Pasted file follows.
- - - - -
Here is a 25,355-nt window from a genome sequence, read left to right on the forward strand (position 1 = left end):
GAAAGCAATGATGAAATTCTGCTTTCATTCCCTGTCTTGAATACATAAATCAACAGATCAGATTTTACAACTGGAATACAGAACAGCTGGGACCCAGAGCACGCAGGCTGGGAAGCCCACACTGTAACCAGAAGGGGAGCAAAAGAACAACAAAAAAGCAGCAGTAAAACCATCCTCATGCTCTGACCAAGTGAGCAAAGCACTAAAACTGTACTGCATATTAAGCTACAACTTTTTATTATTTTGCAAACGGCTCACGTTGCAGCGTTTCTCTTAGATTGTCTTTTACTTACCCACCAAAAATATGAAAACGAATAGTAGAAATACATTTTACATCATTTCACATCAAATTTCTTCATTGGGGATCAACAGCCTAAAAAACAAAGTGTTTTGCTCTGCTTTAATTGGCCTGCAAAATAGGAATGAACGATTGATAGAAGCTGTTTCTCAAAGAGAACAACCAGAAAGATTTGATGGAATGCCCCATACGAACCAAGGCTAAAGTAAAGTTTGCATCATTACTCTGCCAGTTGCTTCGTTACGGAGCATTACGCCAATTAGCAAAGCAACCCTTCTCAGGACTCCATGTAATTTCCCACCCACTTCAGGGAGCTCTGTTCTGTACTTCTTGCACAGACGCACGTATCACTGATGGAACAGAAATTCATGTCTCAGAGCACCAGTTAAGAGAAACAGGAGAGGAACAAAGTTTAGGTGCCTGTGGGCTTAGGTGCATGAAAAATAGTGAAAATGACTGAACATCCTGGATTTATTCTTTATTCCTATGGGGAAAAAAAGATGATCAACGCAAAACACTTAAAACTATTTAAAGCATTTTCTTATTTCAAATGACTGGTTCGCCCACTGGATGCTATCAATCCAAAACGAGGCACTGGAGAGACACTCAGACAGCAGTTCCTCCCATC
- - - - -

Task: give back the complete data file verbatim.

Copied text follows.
Here is a 25,355-nt window from a genome sequence, read left to right on the forward strand (position 1 = left end):
GAAAGCAATGATGAAATTCTGCTTTCATTCCCTGTCTTGAATACATAAATCAACAGATCAGATTTTACAACTGGAATACAGAACAGCTGGGACCCAGAGCACGCAGGCTGGGAAGCCCACACTGTAACCAGAAGGGGAGCAAAAGAACAACAAAAAAGCAGCAGTAAAACCATCCTCATGCTCTGACCAAGTGAGCAAAGCACTAAAACTGTACTGCATATTAAGCTACAACTTTTTATTATTTTGCAAACGGCTCACGTTGCAGCGTTTCTCTTAGATTGTCTTTTACTTACCCACCAAAAATATGAAAACGAATAGTAGAAATACATTTTACATCATTTCACATCAAATTTCTTCATTGGGGATCAACAGCCTAAAAAACAAAGTGTTTTGCTCTGCTTTAATTGGCCTGCAAAATAGGAATGAACGATTGATAGAAGCTGTTTCTCAAAGAGAACAACCAGAAAGATTTGATGGAATGCCCCATACGAACCAAGGCTAAAGTAAAGTTTGCATCATTACTCTGCCAGTTGCTTCGTTACGGAGCATTACGCCAATTAGCAAAGCAACCCTTCTCAGGACTCCATGTAATTTCCCACCCACTTCAGGGAGCTCTGTTCTGTACTTCTTGCACAGACGCACGTATCACTGATGGAACAGAAATTCATGTCTCAGAGCACCAGTTAAGAGAAACAGGAGAGGAACAAAGTTTAGGTGCCTGTGGGCTTAGGTGCATGAAAAATAGTGAAAATGACTGAACATCCTGGATTTATTCTTTATTCCTATGGGGAAAAAAAGATGATCAACGCAAAACACTTAAAACTATTTAAAGCATTTTCTTATTTCAAATGACTGGTTCGCCCACTGGATGCTATCAATCCAAAACGAGGCACTGGAGAGACACTCAGACAGCAGTTCCTCCCATC